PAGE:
Most welfare breaches are non-farm animals

The overwhelming majority of prosecutions for animal welfare offences in NI are not related to farm animals, figures from DAERA confirm. The latest available statistics show that prosecution action commenced for 64 cases related to non-farmed animals in NI during 2022. Only three prosecutions for welfare offences against farm animals occurred during the same year.

Muir to press for land lease tax break

Agriculture Minister Andrew Muir is planning to ask the UK government to introduce tax incentives to encourage longer-term land lease agreements. In response to a written question from DUP MLA Diane Dodds, Minister Muir said he was aware that his predecessor Edwin Poots put a similar case to the UK government when he was in the post.

“I plan to make further representations to the UK Government after the General Election,” the Alliance MLA said.

Bluetongue outbreak

There is a growing likelihood that bluetongue will be re-introduced to Britain through infected midges from northern Europe, the UK’s chief vet has said.

“We know that the likelihood of bluetongue virus entering Great Britain is increasing and so I would urge farmers to remain vigilant and report any suspicions,” Christine Middlemiss said.

The latest update from the UK government states that farms in England close to the coast from Norfolk to Kent and from Kent to Devon are “at highest risk of incursion”. The first case of the BTV-3 strain of the virus was identified in England last November. Since then, 126 cases have been confirmed on 73 premises in four English counties, with the last case identified on 8 March 2024. Royal Highland Show society loses £3.6m

The organisation behind the Royal Highland Show lost £3.6m last year, according to its latest financial accounts. In the 12 months to November 2023, the Royal Highland and Agricultural Society of Scotland (RHASS) had overall income of £11.74m and total expenditure of £15.38m. Within those figures, the Royal Highland Show on its own generated £6.11m, but costs associated with the event came to £8.53m, equating to a loss of £2.41m. The society has been returning financial losses in recent years, with a deficit of £1.2m recorded in 2022 and £0.8m in 2021.

Copper poisoning in sheep warning

A scientist at the Agri Food and Biosciences Institute (AFBI) is warning farmers about the risks of chronic copper poisoning in sheep.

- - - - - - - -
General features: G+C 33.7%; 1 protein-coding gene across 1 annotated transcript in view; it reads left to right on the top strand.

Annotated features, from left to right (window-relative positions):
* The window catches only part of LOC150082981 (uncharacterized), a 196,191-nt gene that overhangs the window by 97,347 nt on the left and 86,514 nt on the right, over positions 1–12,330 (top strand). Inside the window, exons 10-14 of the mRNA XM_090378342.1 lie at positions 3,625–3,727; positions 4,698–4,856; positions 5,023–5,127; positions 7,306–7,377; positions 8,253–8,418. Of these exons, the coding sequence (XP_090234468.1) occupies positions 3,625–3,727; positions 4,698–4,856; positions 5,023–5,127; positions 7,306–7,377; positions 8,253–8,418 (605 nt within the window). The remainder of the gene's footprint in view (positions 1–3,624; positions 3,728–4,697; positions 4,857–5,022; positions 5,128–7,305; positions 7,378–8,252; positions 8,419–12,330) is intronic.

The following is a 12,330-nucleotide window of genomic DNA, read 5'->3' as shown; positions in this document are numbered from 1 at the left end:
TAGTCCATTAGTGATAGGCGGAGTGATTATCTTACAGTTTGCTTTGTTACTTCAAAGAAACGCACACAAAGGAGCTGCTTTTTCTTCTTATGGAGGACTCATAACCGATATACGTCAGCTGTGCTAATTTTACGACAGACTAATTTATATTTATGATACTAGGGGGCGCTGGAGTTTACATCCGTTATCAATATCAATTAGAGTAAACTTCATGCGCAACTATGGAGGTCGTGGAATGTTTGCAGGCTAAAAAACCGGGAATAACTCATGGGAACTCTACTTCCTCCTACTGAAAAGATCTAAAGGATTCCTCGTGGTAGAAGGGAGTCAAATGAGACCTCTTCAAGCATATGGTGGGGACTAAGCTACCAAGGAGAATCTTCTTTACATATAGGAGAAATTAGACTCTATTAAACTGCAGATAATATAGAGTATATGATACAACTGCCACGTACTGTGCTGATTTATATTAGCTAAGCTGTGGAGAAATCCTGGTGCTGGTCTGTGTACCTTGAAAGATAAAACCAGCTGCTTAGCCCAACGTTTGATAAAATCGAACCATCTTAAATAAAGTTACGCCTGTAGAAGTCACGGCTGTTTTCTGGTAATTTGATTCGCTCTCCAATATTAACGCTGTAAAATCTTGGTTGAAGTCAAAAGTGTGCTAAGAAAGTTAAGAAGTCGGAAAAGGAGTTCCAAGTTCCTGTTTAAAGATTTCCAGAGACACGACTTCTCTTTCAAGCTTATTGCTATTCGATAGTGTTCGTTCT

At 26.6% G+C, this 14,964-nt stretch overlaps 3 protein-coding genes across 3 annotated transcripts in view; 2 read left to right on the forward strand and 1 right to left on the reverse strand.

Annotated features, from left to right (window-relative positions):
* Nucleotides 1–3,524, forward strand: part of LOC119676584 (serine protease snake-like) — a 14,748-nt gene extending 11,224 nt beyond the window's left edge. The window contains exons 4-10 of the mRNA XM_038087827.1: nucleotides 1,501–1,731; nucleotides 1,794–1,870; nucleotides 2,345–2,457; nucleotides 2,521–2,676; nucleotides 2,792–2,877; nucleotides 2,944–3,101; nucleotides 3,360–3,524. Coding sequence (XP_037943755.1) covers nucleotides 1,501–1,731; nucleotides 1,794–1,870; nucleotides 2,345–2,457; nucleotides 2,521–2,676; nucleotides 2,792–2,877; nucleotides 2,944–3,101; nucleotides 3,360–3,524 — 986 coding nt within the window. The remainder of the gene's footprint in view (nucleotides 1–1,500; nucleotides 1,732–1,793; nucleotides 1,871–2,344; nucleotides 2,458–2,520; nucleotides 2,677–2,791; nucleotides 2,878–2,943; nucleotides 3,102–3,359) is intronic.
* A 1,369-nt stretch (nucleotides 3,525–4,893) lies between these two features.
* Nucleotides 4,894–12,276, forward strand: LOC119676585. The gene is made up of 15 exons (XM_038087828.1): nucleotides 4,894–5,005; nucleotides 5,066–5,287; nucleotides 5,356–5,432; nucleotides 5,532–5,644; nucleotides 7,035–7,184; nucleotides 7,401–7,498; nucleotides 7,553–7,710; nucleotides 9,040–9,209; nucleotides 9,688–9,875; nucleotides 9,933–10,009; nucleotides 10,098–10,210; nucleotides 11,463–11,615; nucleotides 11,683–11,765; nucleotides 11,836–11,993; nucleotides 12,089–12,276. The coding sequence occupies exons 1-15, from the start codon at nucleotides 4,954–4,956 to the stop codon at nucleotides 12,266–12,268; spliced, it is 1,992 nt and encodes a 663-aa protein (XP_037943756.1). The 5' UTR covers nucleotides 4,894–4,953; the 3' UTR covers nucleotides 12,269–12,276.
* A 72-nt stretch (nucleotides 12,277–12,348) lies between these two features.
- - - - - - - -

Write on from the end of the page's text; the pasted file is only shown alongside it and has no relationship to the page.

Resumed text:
Siobhan Corry said the condition is common during prolonged periods of concentrate feeding, especially if animals also experience stress or changeable weather. Sheep are susceptible to toxic effects of excess copper.

In particular, the condition is frequently observed in Charollais, Texel and Suffolk breeds.

“Copper poisoning is slow to develop, but sudden in onset. The eyes and skin become jaundiced and post-mortem examination reveals an orange liver, black kidneys, and red/brown urine,” Corry said.

Treatment options exist, but they only work in the early stages of the disease and are still not always effective.

Dale Farm creates 30 new jobs at Dunmanbridge

Dale Farm has announced 30 new jobs will be created following completion of a £70m investment at its flagship cheese plant at Dunmanbridge, outside Cookstown.

The Dunmanbridge factory currently employs 345 people.

The new positions created include plant operatives, as well as technical and engineering roles.

NI fertiliser sales up 74% in early 2024

The volume of fertiliser delivered to NI farms in the first three months of 2024 was up 74% when compared to the same period last year.

The latest official figures from DAERA show that 51,300t of fertiliser were purchased in the first quarter of 2024, compared to 29,500t from January to March 2023.

However, the first quarter totals for both 2024 and 2023 are low when compared to figures for the same period in previous years.

DAERA statistics show that 103,500t of fertiliser moved in early 2022, 124,300t in 2021, and 121,000t were delivered in the first quarter of 2020.

Similar to early 2023, local farmers held off buying fertiliser in the first quarter of 2024 until it was needed due to the expectation of falling prices. Tight cash reserves and wet weather were other factors behind lower than usual fertiliser deliveries.